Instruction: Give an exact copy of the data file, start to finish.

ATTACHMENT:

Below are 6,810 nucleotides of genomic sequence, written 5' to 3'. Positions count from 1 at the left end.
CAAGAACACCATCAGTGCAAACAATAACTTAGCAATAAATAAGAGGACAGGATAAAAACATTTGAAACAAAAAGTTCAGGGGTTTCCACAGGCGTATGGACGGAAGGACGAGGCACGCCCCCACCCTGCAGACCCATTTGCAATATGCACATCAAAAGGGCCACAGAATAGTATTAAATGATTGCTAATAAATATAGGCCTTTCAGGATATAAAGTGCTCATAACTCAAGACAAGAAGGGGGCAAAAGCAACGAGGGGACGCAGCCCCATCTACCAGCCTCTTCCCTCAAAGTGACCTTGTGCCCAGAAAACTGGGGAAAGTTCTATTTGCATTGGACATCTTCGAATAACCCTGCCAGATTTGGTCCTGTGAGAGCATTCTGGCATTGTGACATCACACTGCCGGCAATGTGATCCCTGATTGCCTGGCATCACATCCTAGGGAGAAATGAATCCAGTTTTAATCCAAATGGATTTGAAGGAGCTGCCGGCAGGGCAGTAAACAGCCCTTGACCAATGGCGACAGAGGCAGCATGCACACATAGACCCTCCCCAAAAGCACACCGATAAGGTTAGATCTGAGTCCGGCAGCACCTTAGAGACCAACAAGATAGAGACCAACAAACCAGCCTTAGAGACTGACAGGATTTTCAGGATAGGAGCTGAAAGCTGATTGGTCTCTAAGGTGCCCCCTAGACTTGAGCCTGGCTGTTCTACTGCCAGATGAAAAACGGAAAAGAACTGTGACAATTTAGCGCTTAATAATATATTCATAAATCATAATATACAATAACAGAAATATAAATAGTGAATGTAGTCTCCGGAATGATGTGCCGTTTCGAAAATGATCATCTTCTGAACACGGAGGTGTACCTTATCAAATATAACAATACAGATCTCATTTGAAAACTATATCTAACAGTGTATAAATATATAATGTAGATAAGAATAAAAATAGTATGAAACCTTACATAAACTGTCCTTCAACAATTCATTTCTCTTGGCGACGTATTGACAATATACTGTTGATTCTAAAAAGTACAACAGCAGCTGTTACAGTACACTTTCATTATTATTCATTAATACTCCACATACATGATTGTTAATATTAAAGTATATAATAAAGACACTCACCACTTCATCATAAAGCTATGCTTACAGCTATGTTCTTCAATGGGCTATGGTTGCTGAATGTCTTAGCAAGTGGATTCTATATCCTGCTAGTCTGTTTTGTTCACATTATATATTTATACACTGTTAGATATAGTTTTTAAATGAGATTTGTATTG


Below are 6,810 nucleotides of genomic sequence, written 5' to 3'. Positions count from 1 at the left end.
CAAGAACACCATCAGTGCAAACAATAACTTAGCAATAAATAAGAGGACAGGATAAAAACATTTGAAACAAAAAGTTCAGGGGTTTCCACAGGCGTATGGACGGAAGGACGAGGCACGCCCCCACCCTGCAGACCCATTTGCAATATGCACATCAAAAGGGCCACAGAATAGTATTAAATGATTGCTAATAAATATAGGCCTTTCAGGATATAAAGTGCTCATAACTCAAGACAAGAAGGGGGCAAAAGCAACGAGGGGACGCAGCCCCATCTACCAGCCTCTTCCCTCAAAGTGACCTTGTGCCCAGAAAACTGGGGAAAGTTCTATTTGCATTGGACATCTTCGAATAACCCTGCCAGATTTGGTCCTGTGAGAGCATTCTGGCATTGTGACATCACACTGCCGGCAATGTGATCCCTGATTGCCTGGCATCACATCCTAGGGAGAAATGAATCCAGTTTTAATCCAAATGGATTTGAAGGAGCTGCCGGCAGGGCAGTAAACAGCCCTTGACCAATGGCGACAGAGGCAGCATGCACACATAGACCCTCCCCAAAAGCACACCGATAAGGTTAGATCTGAGTCCGGCAGCACCTTAGAGACCAACAAGATAGAGACCAACAAACCAGCCTTAGAGACTGACAGGATTTTCAGGATAGGAGCTGAAAGCTGATTGGTCTCTAAGGTGCCCCCTAGACTTGAGCCTGGCTGTTCTACTGCCAGATGAAAAACGGAAAAGAACTGTGACAATTTAGCGCTTAATAATATATTCATAAATCATAATATACAATAACAGAAATATAAATAGTGAATGTAGTCTCCGGAATGATGTGCCGTTTCGAAAATGATCATCTTCTGAACACGGAGGTGTACCTTATCAAATATAACAATACAGATCTCATTTGAAAACTATATCTAACAGTGTATAAATATATAATGTAGATAAGAATAAAAATAGTATGAAACCTTACATAAACTGTCCTTCAACAATTCATTTCTCTTGGCGACGTATTGACAATATACTGTTGATTCTAAAAAGTACAACAGCAGCTGTTACAGTACACTTTCATTATTATTCATTAATACTCCACATACATGATTGTTAATATTAAAGTATATAATAAAGACACTCACCACTTCATCATAAAGCTATGCTTACAGCTATGTTCTTCAATGGGCTATGGTTGCTGAATGTCTTAGCAAGTGGATTCTATATCCTGCTAGTCTGTTTTGTTCACATTATATATTTATACACTGTTAGATATAGTTTTTAAATGAGATTTGTATTG